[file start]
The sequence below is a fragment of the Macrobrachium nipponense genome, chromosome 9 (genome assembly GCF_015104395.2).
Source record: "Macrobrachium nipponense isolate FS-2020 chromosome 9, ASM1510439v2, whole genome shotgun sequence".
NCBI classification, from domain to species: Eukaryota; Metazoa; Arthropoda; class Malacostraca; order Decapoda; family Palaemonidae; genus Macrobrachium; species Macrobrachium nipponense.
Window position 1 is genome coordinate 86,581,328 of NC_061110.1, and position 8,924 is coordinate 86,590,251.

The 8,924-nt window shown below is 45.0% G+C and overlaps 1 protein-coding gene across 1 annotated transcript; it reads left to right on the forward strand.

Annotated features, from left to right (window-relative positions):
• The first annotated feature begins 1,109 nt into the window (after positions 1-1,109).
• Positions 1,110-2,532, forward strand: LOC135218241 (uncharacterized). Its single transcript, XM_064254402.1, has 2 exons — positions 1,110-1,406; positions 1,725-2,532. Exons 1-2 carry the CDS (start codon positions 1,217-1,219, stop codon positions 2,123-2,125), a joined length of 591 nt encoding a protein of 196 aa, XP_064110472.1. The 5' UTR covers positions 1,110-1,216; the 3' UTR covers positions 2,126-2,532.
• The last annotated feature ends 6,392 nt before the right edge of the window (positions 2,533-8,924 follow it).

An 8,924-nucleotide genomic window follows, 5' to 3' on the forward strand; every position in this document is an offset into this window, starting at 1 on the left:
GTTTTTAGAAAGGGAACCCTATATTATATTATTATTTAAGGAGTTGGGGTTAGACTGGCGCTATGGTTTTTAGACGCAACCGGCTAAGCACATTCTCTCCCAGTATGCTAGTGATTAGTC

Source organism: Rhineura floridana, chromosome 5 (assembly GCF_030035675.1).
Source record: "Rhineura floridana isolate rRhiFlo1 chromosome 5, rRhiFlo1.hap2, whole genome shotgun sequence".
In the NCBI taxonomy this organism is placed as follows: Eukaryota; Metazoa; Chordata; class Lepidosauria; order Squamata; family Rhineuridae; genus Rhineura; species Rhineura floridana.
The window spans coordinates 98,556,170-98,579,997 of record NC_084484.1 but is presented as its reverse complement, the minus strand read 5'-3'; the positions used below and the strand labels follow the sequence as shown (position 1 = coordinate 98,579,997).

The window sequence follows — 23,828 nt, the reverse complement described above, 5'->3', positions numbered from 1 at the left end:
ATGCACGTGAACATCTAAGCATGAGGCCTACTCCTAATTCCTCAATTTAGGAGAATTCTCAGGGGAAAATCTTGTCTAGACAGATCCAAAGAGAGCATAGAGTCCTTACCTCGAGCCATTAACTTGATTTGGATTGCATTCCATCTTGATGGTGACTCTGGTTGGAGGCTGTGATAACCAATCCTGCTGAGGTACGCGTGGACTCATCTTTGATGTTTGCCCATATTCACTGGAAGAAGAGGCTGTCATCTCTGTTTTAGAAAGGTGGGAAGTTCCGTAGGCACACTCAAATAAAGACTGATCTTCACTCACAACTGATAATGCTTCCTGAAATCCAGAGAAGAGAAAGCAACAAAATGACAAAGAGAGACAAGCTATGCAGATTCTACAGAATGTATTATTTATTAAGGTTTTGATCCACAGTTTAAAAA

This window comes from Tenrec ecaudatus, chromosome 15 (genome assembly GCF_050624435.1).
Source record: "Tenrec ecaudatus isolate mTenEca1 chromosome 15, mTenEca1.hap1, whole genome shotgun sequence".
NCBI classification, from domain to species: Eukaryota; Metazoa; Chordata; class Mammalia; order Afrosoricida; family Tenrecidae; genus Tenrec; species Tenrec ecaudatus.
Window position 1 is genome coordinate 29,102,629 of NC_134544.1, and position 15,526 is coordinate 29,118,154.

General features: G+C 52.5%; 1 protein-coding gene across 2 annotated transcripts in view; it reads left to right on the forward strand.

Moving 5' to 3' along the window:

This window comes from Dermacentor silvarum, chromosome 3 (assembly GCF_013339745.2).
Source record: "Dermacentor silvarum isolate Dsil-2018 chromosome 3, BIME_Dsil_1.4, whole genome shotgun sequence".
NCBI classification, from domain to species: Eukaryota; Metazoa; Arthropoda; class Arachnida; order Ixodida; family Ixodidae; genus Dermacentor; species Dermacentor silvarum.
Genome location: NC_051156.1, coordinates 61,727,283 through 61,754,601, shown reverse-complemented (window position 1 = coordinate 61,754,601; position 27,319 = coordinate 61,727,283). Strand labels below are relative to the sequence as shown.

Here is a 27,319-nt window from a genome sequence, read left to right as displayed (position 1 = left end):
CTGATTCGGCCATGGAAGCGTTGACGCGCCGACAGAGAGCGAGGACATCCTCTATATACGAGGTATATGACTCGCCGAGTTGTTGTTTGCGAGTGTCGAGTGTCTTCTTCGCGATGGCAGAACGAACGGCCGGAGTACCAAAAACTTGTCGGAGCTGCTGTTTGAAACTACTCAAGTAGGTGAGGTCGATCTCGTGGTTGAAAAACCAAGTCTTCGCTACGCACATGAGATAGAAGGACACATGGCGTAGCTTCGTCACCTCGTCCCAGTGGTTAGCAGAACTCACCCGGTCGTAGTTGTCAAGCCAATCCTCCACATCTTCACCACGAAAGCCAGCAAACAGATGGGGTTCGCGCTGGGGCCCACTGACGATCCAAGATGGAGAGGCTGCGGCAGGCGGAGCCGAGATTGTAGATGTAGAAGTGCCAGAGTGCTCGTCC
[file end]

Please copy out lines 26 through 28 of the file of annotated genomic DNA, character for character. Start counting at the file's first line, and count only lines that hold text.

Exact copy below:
NCBI classification, from domain to species: Eukaryota; Metazoa; Arthropoda; class Arachnida; order Ixodida; family Ixodidae; genus Dermacentor; species Dermacentor silvarum.
Genome location: NC_051156.1, coordinates 61,727,283 through 61,754,601, shown reverse-complemented (window position 1 = coordinate 61,754,601; position 27,319 = coordinate 61,727,283). Strand labels below are relative to the sequence as shown.

Here is a 27,319-nt window from a genome sequence, read left to right as displayed (position 1 = left end):